Ohio State’s Woody Hayes used to say that his problem with the forward pass was that “Three things can happen, and two of them are bad.” Well, after Chairman Powell’s testimony last week, the FOMC may find itself in a similar position, only maybe worse.
The Committee can do three things – lower rates, keep rates steady, or raise rates – and in this case all three options have potentially negative consequences. Let us consider the kinds of fallout that might occur from each, starting with the easiest option, raising rates.
Raise Rates – Clearly, if this option were selected, it would totally surprise everyone – markets, both bond and equity, as well as politicians. Such a move would negate all the messaging that has preceded the FOMC’s upcoming July meeting and make the Committee look erratic and out of touch with what is going on in the economy. Criticism about competency would also be leveled. Such a move has no probability of happening.
Keep Rates As Is – Opting not to change rates would also be a surprise to markets and would have to be sold based upon yet-to-be seen incoming data. While there is a host of forthcoming data, the first estimate of second-quarter GDP is critical. The FOMC and Chairman Powell will be hard pressed to sell a no-rate-decrease policy, especially after having glossed over the most recent jobs report. The second-quarter GDP number will further expose the divisions within the FOMC about when and whether a rate change is warranted. Reserve bank presidents Bostic and Barkin have now gone on record as not being convinced that a rate move is needed, and other reserve bank presidents will be speaking before the July meeting on both sides of the issue. Finally, no change would also fuel additional speculation about the next and subsequent meetings. This is the Chinese water torture policy option.
Lower Rates – The riskiest option of the three for the FOMC may be to move rates down, by say 25 basis points. Chairman Powell has already attempted to justify a rate cut because of uncertainties about global growth and trade issues. The best that the FOMC can hope for is a sub-trend second-quarter growth number, whereupon they could attempt to sell the rate decrease as an insurance move to keep the expansion moving.
There are several problems with this strategy. The first is political. Regardless of the stated rationale, President Trump will point to the fact that the FOMC’s move confirms his assertion that the last rate increase was too much, that he was right and the FOMC was wrong, and that they didn’t know what they were doing. His access to the media and his captive audience far outweigh that of the Fed, so the FOMC’s voice will be drummed out. Most unsettling would be the perception that the FOMC caved to political pressure and has now put its independence at real risk, inviting even more armchair policy making, notwithstanding recent expressions of support by people on both sides of the aisle at the recent congressional hearings. Not only is there a critical threat to the Fed’s independence, but also a rate decrease will only give rise to market participants arguing for at least an additional 75-basis-point reduction through the end of the year. Thus, the drumbeat for more and more accommodation would continue, and the FOMC would face increased market and political pressure to deliver more. In other words, a 25-basis-point move solves nothing, holds little chance of being credibly sold, uses up valuable policy flexibility in the case of a recession threat, and only creates more problems going forward.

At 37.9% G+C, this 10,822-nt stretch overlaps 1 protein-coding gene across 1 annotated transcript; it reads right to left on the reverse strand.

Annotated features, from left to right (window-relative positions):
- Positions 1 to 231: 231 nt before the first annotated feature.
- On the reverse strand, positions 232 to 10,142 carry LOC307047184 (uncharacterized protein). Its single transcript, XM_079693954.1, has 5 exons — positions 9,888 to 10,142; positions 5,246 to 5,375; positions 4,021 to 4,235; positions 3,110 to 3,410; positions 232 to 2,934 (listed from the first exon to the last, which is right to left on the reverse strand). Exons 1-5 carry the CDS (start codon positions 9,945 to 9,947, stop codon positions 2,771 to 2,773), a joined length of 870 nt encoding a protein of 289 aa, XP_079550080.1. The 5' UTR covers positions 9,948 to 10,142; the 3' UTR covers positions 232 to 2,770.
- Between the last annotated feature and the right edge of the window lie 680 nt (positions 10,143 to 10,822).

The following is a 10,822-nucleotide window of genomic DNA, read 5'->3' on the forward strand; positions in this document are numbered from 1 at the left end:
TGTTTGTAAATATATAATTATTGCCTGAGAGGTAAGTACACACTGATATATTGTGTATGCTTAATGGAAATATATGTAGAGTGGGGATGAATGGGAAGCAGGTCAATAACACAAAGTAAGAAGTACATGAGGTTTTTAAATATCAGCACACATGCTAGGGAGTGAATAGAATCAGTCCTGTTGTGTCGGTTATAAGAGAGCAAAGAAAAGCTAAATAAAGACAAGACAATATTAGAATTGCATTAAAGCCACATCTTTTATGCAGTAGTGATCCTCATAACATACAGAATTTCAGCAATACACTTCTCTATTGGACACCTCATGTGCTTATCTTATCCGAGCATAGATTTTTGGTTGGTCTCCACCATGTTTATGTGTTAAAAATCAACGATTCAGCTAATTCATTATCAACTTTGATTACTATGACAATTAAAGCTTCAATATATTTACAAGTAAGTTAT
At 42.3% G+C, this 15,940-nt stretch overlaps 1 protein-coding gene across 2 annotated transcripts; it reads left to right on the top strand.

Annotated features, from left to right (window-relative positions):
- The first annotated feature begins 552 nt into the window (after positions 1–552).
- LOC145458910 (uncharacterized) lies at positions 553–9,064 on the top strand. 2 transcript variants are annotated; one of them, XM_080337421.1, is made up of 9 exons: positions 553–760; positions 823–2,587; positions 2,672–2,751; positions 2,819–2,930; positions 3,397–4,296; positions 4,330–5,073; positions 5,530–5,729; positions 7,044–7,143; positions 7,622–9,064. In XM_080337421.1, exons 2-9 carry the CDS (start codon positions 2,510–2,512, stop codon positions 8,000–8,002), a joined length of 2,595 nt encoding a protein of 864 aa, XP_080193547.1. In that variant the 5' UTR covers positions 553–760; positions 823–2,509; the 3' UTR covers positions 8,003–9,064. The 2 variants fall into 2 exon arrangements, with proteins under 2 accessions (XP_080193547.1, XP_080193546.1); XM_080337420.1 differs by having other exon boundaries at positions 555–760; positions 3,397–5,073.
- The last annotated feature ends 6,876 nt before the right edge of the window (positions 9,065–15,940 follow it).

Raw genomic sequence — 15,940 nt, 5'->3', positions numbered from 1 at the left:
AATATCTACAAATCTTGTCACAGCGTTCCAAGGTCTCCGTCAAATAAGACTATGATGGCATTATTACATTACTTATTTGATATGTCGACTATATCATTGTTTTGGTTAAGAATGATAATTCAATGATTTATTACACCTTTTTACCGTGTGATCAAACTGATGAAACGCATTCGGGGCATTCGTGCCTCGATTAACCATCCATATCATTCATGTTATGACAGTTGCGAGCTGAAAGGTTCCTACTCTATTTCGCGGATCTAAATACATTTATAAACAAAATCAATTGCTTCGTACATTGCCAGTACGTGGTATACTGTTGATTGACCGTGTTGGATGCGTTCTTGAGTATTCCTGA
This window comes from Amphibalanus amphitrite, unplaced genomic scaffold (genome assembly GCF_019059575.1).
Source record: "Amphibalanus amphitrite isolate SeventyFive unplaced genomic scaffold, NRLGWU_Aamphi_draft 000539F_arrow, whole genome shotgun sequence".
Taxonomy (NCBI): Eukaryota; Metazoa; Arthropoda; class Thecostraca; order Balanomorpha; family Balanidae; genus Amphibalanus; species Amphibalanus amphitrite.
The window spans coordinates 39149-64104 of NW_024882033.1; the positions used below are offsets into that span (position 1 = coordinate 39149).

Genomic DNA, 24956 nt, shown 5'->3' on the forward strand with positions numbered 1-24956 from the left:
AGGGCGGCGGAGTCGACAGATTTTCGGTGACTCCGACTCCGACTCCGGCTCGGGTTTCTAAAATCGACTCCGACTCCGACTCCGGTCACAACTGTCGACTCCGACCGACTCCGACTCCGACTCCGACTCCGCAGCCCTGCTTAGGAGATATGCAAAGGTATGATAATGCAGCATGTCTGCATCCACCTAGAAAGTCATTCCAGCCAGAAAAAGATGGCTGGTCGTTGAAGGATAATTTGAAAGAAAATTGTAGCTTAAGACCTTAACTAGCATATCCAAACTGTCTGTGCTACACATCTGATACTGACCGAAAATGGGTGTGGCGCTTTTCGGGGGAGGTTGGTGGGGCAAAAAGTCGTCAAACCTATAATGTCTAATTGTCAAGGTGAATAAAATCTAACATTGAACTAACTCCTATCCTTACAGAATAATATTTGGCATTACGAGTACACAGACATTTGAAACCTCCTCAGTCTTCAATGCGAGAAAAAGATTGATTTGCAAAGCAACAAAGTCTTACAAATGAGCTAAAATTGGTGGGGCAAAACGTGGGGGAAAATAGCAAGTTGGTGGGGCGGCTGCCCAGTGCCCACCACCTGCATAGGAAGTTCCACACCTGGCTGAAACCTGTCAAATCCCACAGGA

The Messaging Problem – At this point the FOMC faces a real messaging problem. To illustrate, Chairman Powell repeatedly emphasized the problem of uncertainties about a global slowdown and tariffs in his recent monetary policy testimony. For an economist to use the term uncertainty means that he or she cannot estimate the probability that an event will occur or what its consequences will be. On the other hand, to use the term risk means that one has a view about the likely probabilities associated with the events of concern. There are no economic models that can provide any meaningful guidance as to what the consequences of a policy move to counter uncertainties are or will be. We do have some ideas about how to address risks. To complicate matters even more, either a trade war or a global slowdown is unlikely to have a measurable impact on the core of our economy. Trade is a small portion of GDP, and the so-called trade uncertainties that have been in place as of last year had no noticeable impact on first-quarter GDP growth, which came in at 3.1%. In fact, the most recent data indicate that our trade deficit with China has actually increased rather than decreased, in spite of the tariffs that have been put in place. The impact of a global slowdown are also questionable. Global growth has been slow for at least a year, and it isn’t clear how it has affected us or what impact an “insurance” policy rate cut might have or how big it should be.
In short, unlike in the case of the forward pass, where at least one positive result might be realized, the FOMC has painted itself into a corner where none of the three options available to it in the short run are likely to result in positive outcomes, either economically or politically.
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